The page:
Tissue classification interest is growing due to their numerous applications in the biomedical framework. This increasing interest leads to the rise of alternative techniques in order to enhance the classification accuracy. Polarimetric methods, and in particular, the study of depolarization properties of samples, appear to be an alternative and complementary technique that helps to discriminate between different organic tissues. In fact, depolarization is directly related with the scattering processes produced in biological tissues, providing different responses when studied in different fibre based structures. In the current state of art, there exists different metrics devised to study depolarizing properties of samples and it is not clear which method is the most suitable for tissue classification. By using some of those polarimetric metrics, a compendium of depolarizing spaces can be constructed, composed of three observables each. Such depolarizing spaces stand out over the other existing polarimetric indicators as they allow synthetizing the depolarization content of samples, to provide further analysis of depolarizers. In this work, we compare the effectivity of different depolarizing spaces in order to determine the best space for tissue classification. This is done by using a collection of chicken thigh tissues. In particular, we have measured the Mueller matrix of 120 samples spread around three chicken thigh tissues: tendon, muscle and myotendinous junction. Different tissues have been imaged at different wavelengths (470 nm, 530 nm and 625 nm) to obtain more information and to amplifying the classification sensitivity with this extra channel (wavelength). Finally, we conclude the work by showing the depolarization space providing the best results in terms of tissue classification.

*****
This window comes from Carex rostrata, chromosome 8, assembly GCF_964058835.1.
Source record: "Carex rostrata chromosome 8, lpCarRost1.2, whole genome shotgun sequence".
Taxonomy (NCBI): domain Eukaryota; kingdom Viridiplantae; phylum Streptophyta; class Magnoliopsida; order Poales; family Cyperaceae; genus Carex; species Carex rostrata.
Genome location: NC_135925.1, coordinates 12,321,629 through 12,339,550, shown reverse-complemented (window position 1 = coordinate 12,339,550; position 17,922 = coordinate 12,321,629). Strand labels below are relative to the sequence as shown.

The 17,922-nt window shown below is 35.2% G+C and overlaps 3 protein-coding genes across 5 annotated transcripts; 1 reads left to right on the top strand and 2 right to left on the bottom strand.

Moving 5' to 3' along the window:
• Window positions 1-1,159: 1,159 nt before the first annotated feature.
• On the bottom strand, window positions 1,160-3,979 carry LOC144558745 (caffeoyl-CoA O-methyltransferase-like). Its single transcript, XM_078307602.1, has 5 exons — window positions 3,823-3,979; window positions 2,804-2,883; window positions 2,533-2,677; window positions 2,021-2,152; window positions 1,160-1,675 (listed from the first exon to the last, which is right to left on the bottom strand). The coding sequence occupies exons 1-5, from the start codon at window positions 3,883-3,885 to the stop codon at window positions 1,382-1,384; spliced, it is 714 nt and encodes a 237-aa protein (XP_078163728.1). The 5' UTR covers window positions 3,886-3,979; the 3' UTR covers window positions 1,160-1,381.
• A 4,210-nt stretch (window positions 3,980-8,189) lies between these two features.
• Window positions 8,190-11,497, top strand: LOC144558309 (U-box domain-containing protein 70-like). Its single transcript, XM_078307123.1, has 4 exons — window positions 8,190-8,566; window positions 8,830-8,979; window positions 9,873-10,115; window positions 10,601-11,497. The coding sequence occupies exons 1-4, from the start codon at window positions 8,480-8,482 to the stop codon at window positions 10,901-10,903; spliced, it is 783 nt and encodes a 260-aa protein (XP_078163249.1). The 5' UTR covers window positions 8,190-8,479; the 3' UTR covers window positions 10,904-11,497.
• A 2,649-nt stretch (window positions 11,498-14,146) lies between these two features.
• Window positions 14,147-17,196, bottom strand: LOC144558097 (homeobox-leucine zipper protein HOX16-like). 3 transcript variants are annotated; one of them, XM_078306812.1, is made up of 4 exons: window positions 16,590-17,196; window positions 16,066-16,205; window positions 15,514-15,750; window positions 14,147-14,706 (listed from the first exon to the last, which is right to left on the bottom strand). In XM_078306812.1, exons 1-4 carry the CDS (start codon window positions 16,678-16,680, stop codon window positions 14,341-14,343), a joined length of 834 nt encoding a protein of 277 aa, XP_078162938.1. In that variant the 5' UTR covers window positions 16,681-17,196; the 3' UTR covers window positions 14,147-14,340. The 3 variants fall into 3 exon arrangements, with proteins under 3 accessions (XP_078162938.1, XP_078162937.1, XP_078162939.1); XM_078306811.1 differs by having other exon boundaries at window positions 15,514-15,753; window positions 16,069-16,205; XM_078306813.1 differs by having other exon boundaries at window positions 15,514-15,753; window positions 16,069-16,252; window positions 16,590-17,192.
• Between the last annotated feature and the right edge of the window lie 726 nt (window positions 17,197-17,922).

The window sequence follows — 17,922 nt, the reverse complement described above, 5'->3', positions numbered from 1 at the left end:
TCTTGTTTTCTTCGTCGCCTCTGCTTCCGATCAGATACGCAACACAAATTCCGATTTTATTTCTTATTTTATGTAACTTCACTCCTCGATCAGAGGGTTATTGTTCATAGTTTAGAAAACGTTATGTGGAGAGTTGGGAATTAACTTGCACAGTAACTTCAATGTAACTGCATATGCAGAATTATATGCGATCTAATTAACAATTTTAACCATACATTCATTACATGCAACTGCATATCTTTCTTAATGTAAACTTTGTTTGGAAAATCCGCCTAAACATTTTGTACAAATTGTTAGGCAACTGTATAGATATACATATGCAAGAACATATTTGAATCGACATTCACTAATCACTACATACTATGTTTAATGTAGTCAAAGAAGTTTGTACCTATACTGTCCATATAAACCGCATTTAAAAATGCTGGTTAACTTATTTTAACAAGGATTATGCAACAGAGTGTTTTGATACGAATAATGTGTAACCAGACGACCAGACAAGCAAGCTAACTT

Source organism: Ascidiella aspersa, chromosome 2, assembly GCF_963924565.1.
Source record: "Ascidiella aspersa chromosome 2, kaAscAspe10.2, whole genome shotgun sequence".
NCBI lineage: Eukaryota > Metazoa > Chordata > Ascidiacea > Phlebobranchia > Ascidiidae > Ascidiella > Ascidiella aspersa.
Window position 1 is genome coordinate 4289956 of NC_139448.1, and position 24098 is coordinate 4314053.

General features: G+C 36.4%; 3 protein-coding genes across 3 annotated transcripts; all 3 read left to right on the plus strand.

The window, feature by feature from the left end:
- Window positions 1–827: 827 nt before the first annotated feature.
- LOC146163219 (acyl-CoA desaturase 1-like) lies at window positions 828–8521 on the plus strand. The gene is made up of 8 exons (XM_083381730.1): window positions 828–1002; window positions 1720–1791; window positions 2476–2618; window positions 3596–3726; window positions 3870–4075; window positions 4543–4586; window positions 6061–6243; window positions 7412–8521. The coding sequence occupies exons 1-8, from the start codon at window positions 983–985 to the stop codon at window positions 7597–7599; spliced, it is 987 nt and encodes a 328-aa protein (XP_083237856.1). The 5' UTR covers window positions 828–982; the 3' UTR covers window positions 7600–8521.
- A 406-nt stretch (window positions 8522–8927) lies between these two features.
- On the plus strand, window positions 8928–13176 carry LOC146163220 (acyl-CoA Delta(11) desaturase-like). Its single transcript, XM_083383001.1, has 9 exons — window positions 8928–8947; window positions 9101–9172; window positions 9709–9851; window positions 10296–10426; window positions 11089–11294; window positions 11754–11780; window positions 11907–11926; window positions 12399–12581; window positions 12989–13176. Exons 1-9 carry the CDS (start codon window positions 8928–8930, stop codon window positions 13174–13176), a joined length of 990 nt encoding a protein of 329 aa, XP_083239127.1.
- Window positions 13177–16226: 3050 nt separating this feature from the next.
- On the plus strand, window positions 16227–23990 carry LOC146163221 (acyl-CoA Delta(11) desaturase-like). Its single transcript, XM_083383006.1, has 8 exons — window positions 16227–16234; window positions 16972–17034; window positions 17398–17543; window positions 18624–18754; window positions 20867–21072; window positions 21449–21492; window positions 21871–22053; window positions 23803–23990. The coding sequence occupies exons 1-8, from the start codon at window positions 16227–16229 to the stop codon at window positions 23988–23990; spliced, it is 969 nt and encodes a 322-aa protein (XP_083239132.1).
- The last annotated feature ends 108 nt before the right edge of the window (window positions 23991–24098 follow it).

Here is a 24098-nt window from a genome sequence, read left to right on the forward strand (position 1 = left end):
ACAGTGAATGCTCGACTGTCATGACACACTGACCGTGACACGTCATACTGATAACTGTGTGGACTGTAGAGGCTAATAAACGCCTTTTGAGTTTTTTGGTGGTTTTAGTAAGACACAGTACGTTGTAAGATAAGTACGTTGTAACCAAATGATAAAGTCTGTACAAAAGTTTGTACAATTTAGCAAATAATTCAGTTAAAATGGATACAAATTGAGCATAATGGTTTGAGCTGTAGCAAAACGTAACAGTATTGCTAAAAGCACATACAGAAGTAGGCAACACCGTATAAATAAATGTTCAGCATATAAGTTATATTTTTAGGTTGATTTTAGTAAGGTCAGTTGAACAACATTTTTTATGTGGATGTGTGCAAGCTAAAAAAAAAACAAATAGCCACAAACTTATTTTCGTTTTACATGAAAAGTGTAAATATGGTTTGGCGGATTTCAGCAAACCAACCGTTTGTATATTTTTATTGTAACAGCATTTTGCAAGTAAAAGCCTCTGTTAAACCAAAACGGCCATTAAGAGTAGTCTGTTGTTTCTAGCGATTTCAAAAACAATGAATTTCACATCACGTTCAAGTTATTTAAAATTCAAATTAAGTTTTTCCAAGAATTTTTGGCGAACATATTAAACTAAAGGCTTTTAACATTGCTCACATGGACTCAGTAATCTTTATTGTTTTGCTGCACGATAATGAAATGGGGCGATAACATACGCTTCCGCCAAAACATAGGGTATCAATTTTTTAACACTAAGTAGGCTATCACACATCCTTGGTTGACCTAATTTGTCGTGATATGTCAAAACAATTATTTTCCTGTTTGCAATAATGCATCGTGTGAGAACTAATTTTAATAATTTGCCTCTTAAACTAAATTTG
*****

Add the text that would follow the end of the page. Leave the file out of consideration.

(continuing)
This paper is devoted to investigating the application of different dynamic light structures generated by a self-calibrated Liquid Crystal on Silicon (LCoS) display for microparticle manipulation. Two major studies based on implementing different DOEs, to thoroughly characterize the LCoS display and to achieve optical-inspired particle manipulation, are proposed, respectively. On the one hand, we dynamically introduced two diffractive lens based patterns (the Billet-lens configuration and the micro-lens array pattern) on the LCoS display, from which the self-calibration of the studied device is implemented. In this case, both the phase-voltage relation and the surface profile were determined and optimized to the optimal performance for microparticle manipulation. On the other hand, we performed the optical manipulation of microparticles by addressing configurable three-dimensional light structures obtained from different phase driven split-lens configurations initiated by the same but optimized LCoS display. Experimental results demonstrated that, by addressing certain phase distributions on the LCoS display, the microparticle can be trapped in the light cones and manipulated by providing certain continuous split-lens configurations.